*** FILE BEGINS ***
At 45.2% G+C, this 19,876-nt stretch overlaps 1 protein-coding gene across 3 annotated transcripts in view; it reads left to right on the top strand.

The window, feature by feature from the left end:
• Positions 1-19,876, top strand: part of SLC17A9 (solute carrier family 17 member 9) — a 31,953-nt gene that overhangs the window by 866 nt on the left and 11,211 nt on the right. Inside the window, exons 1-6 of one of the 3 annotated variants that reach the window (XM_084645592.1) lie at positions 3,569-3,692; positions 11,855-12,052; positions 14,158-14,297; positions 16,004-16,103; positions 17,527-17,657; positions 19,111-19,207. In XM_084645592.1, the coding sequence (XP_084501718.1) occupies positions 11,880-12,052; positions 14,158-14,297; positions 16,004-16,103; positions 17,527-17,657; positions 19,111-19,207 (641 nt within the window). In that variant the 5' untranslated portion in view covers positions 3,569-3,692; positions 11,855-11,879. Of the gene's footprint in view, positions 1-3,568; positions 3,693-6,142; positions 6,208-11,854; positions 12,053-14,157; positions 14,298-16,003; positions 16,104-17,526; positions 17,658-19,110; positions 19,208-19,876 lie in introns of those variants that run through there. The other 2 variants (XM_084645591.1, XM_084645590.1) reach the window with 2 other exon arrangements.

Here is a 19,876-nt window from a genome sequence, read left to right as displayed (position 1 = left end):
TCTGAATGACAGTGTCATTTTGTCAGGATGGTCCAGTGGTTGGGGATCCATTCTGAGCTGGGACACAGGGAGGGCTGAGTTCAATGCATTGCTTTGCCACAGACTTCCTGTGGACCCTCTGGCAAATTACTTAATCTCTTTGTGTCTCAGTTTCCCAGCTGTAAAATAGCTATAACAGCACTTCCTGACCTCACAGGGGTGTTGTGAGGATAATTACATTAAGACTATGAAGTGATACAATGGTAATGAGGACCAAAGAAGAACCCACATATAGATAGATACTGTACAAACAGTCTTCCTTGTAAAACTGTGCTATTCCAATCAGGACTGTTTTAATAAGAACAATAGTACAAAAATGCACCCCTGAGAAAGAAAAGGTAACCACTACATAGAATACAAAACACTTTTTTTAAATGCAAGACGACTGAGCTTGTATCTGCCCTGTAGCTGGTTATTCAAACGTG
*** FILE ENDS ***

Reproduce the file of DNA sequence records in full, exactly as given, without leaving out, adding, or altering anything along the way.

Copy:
At 45.2% G+C, this 19,876-nt stretch overlaps 1 protein-coding gene across 3 annotated transcripts in view; it reads left to right on the top strand.

The window, feature by feature from the left end:
• Positions 1-19,876, top strand: part of SLC17A9 (solute carrier family 17 member 9) — a 31,953-nt gene that overhangs the window by 866 nt on the left and 11,211 nt on the right. Inside the window, exons 1-6 of one of the 3 annotated variants that reach the window (XM_084645592.1) lie at positions 3,569-3,692; positions 11,855-12,052; positions 14,158-14,297; positions 16,004-16,103; positions 17,527-17,657; positions 19,111-19,207. In XM_084645592.1, the coding sequence (XP_084501718.1) occupies positions 11,880-12,052; positions 14,158-14,297; positions 16,004-16,103; positions 17,527-17,657; positions 19,111-19,207 (641 nt within the window). In that variant the 5' untranslated portion in view covers positions 3,569-3,692; positions 11,855-11,879. Of the gene's footprint in view, positions 1-3,568; positions 3,693-6,142; positions 6,208-11,854; positions 12,053-14,157; positions 14,298-16,003; positions 16,104-17,526; positions 17,658-19,110; positions 19,208-19,876 lie in introns of those variants that run through there. The other 2 variants (XM_084645591.1, XM_084645590.1) reach the window with 2 other exon arrangements.

Here is a 19,876-nt window from a genome sequence, read left to right as displayed (position 1 = left end):
TCTGAATGACAGTGTCATTTTGTCAGGATGGTCCAGTGGTTGGGGATCCATTCTGAGCTGGGACACAGGGAGGGCTGAGTTCAATGCATTGCTTTGCCACAGACTTCCTGTGGACCCTCTGGCAAATTACTTAATCTCTTTGTGTCTCAGTTTCCCAGCTGTAAAATAGCTATAACAGCACTTCCTGACCTCACAGGGGTGTTGTGAGGATAATTACATTAAGACTATGAAGTGATACAATGGTAATGAGGACCAAAGAAGAACCCACATATAGATAGATACTGTACAAACAGTCTTCCTTGTAAAACTGTGCTATTCCAATCAGGACTGTTTTAATAAGAACAATAGTACAAAAATGCACCCCTGAGAAAGAAAAGGTAACCACTACATAGAATACAAAACACTTTTTTTAAATGCAAGACGACTGAGCTTGTATCTGCCCTGTAGCTGGTTATTCAAACGTG